checksum computes a 16-bit cyclic redundancy checksum (CRC) for a file, as well as counts of the words, lines and characters.
With no filenames on the command line, stdin and stdout are assumed. With one filename, input is from that file, with output to stdout. With two filenames, input is from the first, and output to the second.
If the checksum has previously been installed in the input file, and the input file has not been corrupted since then, the output file will be identical to the input file.
With the -c option, only an input file is expected, and it may come from the command line, or from stdin. checksum will then compute a new checksum, and then output on stdout only the new checksum line. This may be convenient for programmable editors to update a file checksum.
With the -v option, only an input file is expected, and it may come from the command line, or from stdin. checksum will then verify whether the checksum embedded in the file is correct or not. A zero status code is returned for a correct checksum, and a non-zero one otherwise; in UNIX, the status code may be conveniently tested in shell scripts. In either case, an informative message is printed on stdout.
For many text files, it is possible to hide the ``critical line'' in a comment near the beginning of the file.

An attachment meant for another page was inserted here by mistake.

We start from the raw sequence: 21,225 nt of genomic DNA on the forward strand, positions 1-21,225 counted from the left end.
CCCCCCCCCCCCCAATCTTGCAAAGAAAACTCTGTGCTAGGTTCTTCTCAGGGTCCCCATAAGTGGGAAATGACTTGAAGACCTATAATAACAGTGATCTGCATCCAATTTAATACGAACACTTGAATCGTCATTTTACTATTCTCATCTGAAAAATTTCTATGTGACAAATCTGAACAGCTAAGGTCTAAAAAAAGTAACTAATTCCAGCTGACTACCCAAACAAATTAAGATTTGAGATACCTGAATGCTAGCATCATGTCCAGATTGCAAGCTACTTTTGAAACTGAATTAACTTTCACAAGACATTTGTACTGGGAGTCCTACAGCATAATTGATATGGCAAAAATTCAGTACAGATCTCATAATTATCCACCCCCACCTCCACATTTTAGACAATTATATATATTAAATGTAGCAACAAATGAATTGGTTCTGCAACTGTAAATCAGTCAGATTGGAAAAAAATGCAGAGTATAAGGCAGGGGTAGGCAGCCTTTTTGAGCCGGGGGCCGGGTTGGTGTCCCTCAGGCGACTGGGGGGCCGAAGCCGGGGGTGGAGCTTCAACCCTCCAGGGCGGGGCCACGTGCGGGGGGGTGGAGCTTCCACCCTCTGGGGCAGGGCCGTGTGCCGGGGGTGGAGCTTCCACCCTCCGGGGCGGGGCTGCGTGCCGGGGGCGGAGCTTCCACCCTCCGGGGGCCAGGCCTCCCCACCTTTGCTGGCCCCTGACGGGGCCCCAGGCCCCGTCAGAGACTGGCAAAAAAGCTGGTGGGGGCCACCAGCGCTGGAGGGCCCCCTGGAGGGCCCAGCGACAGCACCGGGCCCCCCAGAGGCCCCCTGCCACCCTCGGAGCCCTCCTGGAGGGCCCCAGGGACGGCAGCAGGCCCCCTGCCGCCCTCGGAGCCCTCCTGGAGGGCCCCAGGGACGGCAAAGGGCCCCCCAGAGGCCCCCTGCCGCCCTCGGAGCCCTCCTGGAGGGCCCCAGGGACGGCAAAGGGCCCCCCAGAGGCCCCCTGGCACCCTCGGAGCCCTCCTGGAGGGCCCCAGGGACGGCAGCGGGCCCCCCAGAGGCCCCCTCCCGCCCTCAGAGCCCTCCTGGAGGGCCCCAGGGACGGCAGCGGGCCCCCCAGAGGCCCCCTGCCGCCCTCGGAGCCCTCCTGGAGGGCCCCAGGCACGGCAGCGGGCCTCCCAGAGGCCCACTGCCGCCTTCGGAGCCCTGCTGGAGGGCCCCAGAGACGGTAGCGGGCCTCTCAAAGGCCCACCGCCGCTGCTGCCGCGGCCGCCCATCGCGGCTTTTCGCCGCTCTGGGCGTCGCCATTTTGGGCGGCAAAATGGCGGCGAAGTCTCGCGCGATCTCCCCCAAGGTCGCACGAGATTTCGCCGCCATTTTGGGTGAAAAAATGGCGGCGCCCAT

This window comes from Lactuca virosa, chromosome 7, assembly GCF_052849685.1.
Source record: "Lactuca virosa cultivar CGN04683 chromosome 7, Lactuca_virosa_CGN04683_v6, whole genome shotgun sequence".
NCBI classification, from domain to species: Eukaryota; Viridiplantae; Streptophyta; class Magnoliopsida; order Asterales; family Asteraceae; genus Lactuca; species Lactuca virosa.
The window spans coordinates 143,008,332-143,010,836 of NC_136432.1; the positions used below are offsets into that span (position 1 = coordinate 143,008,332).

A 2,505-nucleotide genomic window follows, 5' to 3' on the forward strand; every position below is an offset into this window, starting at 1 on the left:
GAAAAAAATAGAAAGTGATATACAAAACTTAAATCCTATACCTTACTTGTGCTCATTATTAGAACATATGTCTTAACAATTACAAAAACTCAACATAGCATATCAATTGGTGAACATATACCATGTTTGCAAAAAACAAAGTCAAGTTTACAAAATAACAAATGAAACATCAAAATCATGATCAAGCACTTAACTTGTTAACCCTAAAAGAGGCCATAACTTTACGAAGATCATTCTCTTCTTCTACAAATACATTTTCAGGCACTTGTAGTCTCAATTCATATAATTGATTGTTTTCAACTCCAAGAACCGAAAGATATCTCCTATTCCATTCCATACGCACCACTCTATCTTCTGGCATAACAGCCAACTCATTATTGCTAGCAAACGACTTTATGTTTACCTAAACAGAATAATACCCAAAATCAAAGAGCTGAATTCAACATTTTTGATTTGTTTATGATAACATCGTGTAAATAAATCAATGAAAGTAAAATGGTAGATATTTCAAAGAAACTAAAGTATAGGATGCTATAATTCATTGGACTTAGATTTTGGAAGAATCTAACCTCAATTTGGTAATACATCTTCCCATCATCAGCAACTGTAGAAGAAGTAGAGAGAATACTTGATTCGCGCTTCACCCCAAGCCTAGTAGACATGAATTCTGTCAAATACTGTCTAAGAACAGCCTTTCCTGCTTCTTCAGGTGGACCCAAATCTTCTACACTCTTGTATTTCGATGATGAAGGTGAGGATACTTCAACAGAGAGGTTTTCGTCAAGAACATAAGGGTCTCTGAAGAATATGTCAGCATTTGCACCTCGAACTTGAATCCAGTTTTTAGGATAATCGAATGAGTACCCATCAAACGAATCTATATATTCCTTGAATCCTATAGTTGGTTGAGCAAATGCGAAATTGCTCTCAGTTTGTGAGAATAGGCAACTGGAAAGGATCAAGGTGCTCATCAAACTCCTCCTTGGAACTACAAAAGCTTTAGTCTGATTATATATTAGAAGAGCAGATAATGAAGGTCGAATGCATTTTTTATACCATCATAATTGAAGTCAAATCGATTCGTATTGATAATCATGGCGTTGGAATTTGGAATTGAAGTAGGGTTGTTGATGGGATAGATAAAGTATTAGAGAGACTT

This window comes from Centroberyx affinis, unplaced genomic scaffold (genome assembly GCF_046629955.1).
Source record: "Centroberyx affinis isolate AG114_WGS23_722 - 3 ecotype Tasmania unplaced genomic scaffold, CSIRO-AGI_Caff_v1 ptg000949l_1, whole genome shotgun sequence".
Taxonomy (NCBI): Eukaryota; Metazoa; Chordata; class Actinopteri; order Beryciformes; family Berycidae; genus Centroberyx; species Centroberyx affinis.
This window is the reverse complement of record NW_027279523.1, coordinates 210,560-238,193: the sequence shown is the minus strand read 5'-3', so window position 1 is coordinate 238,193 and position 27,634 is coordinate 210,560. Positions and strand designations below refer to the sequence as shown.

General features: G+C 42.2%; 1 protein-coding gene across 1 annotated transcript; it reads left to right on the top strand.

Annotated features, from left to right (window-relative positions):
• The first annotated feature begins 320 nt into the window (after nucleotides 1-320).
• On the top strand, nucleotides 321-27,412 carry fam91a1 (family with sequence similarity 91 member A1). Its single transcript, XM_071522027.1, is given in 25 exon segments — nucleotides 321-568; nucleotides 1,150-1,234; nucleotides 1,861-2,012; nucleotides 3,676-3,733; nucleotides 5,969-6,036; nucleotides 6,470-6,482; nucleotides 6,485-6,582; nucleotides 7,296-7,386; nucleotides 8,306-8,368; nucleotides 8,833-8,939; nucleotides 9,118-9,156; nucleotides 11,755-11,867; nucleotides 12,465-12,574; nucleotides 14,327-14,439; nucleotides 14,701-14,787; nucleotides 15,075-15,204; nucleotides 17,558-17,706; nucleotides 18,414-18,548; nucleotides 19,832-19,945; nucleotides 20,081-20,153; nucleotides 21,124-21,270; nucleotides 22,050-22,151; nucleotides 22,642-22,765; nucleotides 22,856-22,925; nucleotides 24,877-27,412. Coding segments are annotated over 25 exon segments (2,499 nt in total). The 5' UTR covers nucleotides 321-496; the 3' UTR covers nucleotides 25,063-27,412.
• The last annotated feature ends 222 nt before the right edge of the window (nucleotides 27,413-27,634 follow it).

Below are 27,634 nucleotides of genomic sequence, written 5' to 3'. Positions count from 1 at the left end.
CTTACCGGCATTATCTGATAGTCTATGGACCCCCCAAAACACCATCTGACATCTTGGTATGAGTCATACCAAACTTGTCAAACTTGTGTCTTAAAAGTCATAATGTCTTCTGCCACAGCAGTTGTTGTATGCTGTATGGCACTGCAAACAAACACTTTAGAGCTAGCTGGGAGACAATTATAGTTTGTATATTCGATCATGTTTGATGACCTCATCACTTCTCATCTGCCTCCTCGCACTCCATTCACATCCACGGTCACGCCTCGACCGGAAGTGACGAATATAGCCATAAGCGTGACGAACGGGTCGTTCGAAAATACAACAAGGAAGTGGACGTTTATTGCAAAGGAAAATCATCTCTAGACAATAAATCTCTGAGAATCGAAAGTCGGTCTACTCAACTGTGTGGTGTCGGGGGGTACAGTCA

It is difficult to arrange that a file contains its own checksum. Instead, the field xxxxx contains the checksum, written in decimal in a five-digit field (with possible leading 0's) of the file obtained from the output file by replacing the field containing the checksum by the string ZZZZZ.
If the critical line already contains after the word ``checksum'' precisely two quotation marks, and the first is the last character of the four-character string `` = "'' (i.e. <blank><equals><blank><quotation mark>) then the material between the two quotation marks will be deleted and replaced by a checksum and three counts as described above.
While the counts of words, characters, and lines could be obtained by the UNIX wc(1) utility, that information is still not sufficient to detect character substitutions, or transpositions of characters, lines, and words. The CRC-16 checksum remedies that, since the resulting checksum depends on the order and value of every single byte in the file.
checksum is intended to support the reliable exchange of text files between different computers, even ones with different operating systems. Thus, the newline character sequence that terminates each line is treated as if it were an ASCII newline (linefeed) character, even though it may be a carriage return, a carriage return and a line feed, or simply an end-of-record condition in the file, depending on the operating system and file type. The file checksum is therefore independent of the particular representation of end-of-line.
Although UNIX systems have a file checksum utility, sum(1), the result it produces differs between UNIX variants, and in any event, it is neither publicly available for porting to other systems, nor independent of the end-of-line representation. checksum is freely available.
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